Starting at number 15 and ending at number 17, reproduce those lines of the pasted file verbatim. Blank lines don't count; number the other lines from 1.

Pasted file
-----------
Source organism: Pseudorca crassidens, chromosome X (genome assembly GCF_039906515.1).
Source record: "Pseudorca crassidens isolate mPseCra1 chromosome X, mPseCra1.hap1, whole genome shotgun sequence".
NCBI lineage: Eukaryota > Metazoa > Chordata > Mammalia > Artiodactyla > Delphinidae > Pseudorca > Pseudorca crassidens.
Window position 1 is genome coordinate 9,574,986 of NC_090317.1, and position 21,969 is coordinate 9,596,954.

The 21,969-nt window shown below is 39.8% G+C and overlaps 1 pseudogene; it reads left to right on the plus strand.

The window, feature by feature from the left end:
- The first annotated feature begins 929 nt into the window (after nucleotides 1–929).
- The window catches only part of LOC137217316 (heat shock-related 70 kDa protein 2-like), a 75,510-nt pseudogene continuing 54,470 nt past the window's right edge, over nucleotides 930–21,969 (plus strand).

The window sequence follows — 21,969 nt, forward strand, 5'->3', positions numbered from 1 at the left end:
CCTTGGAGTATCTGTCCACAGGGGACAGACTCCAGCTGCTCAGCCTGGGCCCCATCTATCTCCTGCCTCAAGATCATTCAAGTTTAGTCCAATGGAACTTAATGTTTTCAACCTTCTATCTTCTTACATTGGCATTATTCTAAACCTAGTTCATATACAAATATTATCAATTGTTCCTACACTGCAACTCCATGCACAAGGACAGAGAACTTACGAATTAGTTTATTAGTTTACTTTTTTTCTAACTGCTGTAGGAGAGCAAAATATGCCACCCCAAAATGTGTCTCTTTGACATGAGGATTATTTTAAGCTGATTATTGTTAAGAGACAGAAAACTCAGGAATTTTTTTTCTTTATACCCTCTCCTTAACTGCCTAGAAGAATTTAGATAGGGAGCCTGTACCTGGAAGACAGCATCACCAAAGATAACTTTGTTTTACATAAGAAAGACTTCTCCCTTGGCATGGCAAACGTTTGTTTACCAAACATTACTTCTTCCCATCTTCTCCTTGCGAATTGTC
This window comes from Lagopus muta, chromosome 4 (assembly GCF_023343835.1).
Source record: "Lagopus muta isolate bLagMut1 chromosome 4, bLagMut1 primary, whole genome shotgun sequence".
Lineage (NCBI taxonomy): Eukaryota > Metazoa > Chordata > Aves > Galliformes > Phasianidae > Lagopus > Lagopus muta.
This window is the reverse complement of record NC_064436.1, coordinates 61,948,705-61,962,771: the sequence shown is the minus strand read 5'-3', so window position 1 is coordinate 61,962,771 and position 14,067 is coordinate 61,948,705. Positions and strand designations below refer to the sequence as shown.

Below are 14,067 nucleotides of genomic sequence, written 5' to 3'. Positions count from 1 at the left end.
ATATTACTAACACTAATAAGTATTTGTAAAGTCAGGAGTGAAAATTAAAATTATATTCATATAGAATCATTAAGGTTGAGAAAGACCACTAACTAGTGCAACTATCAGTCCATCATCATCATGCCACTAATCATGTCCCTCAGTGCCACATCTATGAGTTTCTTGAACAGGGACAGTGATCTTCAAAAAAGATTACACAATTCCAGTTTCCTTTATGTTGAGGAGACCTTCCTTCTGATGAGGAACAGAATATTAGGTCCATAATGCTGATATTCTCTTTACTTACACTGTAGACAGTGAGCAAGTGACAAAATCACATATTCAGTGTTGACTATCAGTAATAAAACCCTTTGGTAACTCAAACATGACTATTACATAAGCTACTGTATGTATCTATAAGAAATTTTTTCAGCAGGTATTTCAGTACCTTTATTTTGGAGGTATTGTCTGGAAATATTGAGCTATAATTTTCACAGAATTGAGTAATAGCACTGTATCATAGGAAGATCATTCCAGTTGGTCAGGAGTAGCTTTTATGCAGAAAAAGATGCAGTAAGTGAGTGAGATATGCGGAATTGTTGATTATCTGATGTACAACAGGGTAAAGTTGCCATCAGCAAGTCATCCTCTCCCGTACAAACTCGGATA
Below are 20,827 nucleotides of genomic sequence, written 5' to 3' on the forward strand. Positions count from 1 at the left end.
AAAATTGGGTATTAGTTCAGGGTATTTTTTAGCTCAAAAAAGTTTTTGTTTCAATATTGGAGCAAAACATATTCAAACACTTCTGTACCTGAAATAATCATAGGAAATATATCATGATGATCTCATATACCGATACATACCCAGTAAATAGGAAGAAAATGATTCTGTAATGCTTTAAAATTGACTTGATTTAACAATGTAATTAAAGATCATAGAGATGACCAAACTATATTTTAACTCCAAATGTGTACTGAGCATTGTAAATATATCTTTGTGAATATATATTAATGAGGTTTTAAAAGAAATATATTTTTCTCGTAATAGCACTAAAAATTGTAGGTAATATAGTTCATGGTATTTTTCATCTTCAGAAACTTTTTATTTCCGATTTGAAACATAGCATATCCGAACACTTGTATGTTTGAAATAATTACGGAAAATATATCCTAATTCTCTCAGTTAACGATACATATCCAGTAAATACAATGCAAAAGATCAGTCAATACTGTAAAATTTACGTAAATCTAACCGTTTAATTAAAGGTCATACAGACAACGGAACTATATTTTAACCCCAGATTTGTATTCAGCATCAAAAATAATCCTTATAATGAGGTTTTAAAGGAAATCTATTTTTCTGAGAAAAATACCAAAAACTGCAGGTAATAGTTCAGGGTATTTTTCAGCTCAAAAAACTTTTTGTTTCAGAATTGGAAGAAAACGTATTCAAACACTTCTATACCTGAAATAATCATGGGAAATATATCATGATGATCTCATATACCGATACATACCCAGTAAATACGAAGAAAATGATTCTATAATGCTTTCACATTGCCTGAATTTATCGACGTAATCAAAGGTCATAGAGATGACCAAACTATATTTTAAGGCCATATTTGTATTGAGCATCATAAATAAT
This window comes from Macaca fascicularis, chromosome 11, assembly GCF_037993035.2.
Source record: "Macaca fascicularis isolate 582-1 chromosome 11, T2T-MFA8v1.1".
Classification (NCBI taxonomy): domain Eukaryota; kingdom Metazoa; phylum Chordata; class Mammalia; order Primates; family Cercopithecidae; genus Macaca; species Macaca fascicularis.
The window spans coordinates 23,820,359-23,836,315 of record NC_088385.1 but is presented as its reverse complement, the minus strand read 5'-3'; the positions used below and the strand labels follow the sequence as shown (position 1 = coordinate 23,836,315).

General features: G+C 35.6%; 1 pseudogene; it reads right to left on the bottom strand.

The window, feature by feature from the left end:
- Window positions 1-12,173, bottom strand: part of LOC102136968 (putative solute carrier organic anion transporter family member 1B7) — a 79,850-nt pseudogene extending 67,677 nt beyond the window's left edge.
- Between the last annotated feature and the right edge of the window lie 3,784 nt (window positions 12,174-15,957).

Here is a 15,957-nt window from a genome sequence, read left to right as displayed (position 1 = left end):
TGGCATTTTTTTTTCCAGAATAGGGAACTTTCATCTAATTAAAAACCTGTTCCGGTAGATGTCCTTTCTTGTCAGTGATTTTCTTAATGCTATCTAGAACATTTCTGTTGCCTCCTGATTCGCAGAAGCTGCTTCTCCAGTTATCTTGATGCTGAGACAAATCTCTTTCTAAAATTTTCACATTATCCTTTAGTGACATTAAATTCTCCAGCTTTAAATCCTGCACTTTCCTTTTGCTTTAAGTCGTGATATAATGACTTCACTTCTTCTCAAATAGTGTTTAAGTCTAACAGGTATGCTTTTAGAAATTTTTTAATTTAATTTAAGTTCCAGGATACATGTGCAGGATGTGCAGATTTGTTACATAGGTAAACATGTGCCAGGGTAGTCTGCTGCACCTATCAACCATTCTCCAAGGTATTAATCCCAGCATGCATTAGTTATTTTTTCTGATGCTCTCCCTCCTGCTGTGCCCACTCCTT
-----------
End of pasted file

Below are 14,067 nucleotides of genomic sequence, written 5' to 3'. Positions count from 1 at the left end.
ATATTACTAACACTAATAAGTATTTGTAAAGTCAGGAGTGAAAATTAAAATTATATTCATATAGAATCATTAAGGTTGAGAAAGACCACTAACTAGTGCAACTATCAGTCCATCATCATCATGCCACTAATCATGTCCCTCAGTGCCACATCTATGAGTTTCTTGAACAGGGACAGTGATCTTCAAAAAAGATTACACAATTCCAGTTTCCTTTATGTTGAGGAGACCTTCCTTCTGATGAGGAACAGAATATTAGGTCCATAATGCTGATATTCTCTTTACTTACACTGTAGACAGTGAGCAAGTGACAAAATCACATATTCAGTGTTGACTATCAGTAATAAAACCCTTTGGTAACTCAAACATGACTATTACATAAGCTACTGTATGTATCTATAAGAAATTTTTTCAGCAGGTATTTCAGTACCTTTATTTTGGAGGTATTGTCTGGAAATATTGAGCTATAATTTTCACAGAATTGAGTAATAGCACTGTATCATAGGAAGATCATTCCAGTTGGTCAGGAGTAGCTTTTATGCAGAAAAAGATGCAGTAAGTGAGTGAGATATGCGGAATTGTTGATTATCTGATGTACAACAGGGTAAAGTTGCCATCAGCAAGTCATCCTCTCCCGTACAAACTCGGATA
Below are 20,827 nucleotides of genomic sequence, written 5' to 3' on the forward strand. Positions count from 1 at the left end.